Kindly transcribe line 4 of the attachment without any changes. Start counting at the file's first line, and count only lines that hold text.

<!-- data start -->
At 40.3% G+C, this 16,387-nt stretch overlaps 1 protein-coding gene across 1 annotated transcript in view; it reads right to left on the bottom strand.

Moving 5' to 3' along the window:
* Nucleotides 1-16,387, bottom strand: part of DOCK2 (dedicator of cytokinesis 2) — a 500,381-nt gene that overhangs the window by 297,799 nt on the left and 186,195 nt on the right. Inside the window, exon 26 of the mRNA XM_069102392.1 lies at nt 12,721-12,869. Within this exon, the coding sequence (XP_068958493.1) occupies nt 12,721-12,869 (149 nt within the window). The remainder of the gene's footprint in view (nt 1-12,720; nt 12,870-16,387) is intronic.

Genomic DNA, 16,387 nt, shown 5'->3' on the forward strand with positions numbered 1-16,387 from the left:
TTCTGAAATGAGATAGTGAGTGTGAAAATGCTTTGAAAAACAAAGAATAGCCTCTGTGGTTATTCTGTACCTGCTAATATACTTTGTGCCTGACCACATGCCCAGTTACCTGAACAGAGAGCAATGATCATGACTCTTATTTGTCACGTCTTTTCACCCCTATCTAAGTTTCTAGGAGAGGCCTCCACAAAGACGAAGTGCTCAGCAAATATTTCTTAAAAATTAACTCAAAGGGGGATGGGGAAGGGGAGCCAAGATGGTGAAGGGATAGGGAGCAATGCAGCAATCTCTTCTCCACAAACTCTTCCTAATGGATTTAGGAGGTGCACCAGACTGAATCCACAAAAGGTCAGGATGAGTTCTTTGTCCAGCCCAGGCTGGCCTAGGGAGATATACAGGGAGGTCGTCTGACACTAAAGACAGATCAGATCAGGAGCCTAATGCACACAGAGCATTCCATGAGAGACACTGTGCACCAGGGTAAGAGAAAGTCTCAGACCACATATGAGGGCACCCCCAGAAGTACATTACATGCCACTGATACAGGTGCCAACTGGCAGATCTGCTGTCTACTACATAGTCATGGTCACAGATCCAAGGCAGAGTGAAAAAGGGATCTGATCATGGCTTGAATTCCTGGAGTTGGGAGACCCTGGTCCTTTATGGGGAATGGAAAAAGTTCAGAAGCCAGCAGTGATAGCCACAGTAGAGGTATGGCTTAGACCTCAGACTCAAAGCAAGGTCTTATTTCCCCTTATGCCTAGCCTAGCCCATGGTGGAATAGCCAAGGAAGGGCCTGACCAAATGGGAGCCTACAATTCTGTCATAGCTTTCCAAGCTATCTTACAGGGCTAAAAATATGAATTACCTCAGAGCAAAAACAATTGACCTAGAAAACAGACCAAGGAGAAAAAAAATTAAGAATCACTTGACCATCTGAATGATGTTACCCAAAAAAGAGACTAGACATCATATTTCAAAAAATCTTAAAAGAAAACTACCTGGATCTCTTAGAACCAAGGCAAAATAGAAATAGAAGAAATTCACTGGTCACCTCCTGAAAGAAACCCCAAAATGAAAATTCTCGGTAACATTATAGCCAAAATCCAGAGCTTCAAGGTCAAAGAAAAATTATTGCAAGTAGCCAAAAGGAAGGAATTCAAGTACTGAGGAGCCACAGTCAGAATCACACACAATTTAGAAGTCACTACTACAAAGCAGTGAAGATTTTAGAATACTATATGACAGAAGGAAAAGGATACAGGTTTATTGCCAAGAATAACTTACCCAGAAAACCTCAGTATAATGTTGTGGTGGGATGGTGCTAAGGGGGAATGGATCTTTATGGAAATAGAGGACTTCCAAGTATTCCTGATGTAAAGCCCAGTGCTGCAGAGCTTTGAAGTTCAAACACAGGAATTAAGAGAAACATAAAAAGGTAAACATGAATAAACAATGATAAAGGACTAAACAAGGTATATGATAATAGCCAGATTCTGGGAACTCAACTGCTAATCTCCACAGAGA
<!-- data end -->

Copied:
Genomic DNA, 16,387 nt, shown 5'->3' on the forward strand with positions numbered 1-16,387 from the left: